Exploratory Research

The objectives of exploratory research are:

1. To establish, a classification of marketing research projects into two main categories: exploratory research and conclusive research.
2. To define and describe exploratory research.
3. To explain two main uses of exploratory research.
4. To describe the three different exploratory research designs.
5. To describe the proper use of focus groups in exploratory research and to clarify their limitations.
6. To describe the case study method, its uses and its limitations.

Despite the difficulty of establishing an entirely satisfactory classification system, it is helpful to classify marketing research projects on the basis of the fundamental objectives of the research. Consideration of the different types, their applicability, their strengths and their weaknesses will help the student to select the type best suited to a specific problem The two general types of research are: (1) exploratory and (2) conclusive.

These terms are not generally used by marketing practitioners, who tend to use the terms qualitative and quantitative instead of exploratory and conclusive. But the terms qualitative and quantitative suggest the character of the data and the process by which they are gathered rather than the fundamental objectives of the research. We believe the terminology used here is more useful in guiding research planning. Exploratory research seeks to discover new relationships, while conclusive research is designed to help executives choose among various possible courses of action that is, make decisions.

Each of these two general types of research can be subdivided as follows:

Exploratory research:

1. Search of secondary data
2. Survey of knowledgeable persons
3. Case study

Conclusive Research:

1. Descriptive research
2. Case study
3. Statistical study
4. Experimentation

The following discuss is organized according to the above classification.

Exploratory Research Looks for Hypotheses: In well established fields of study hypotheses usually are drawn from ideas developed or glimpsed in pervious research studies or are derived from theory. Hypotheses are tentative answers to questions that serve as guides for most research projects. For example, a candy manufacturer, on the basis of experience, might state a hypothesis that consumers will prefer crushed peanuts instead of whole peanuts in a particular candy bar. Research could then be used to determine if the hypothesis was correct.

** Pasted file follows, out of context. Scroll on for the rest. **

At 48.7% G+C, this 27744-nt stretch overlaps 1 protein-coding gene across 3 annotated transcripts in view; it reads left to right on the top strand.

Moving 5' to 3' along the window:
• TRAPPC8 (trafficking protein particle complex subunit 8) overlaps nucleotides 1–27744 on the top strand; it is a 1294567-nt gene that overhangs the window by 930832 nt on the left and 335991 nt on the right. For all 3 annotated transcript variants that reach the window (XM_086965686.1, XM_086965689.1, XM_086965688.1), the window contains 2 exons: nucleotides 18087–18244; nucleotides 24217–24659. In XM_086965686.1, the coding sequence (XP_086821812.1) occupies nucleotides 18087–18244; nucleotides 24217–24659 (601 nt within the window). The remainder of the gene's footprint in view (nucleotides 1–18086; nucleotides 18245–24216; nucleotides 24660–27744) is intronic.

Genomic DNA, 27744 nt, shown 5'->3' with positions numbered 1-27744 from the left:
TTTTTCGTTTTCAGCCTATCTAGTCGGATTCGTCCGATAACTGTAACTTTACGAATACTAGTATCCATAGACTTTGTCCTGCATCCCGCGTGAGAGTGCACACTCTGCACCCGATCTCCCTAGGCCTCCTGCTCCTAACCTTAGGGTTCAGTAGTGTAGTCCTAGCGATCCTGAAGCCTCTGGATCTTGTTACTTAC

Too little is known however about consumer reaction to marketing stimuli to permit the formulation of sound hypotheses in many specific situations. As a result much marketing research is of an exploratory nature; emphasis is placed of finding hypotheses relative to new products or, marketing practices that can be changed profitably.

Use of exploratory Research:

It was clear during the summer of 1985 that significant changes were occurring in the home entertainment marketplace and that pay TV was no longer the hottest game in town (said the research director of the cable Television Administration and Marketing Society Inc).

The committee felt that a better understanding of the key factors affecting pay TV, as well as an examination of programmers and ad operators marketing strategies, would contribute to improved marketing of cable TV.

Executives in the cable television industry were uneasy with developments in the industry, but they had no specific ideas as to what they should do. Exploratory research was undertaken to develop some specific hypotheses relative to possible actions.

Exploratory research usually results when a researcher is called in by a manager or client who says ‘we’re not getting the sales volume we think we should. What’s wrong?’ Or as in the cable television example, a manager may sense that changes are taking place in the market that may open an opportunity for a new product or create a problem for an established product. He wants help in deciding what actions to take. Exploratory research is a natural step.

Under such circumstances the researchers may guess at a number of factors the product may be inferior in quality or style, the wrong channels of distribution may be used, the number of sales representatives in the field may be too few the advertising appeals may not be the best and so on. As in the TV example, executives may be prepared to look anywhere for new ideas.

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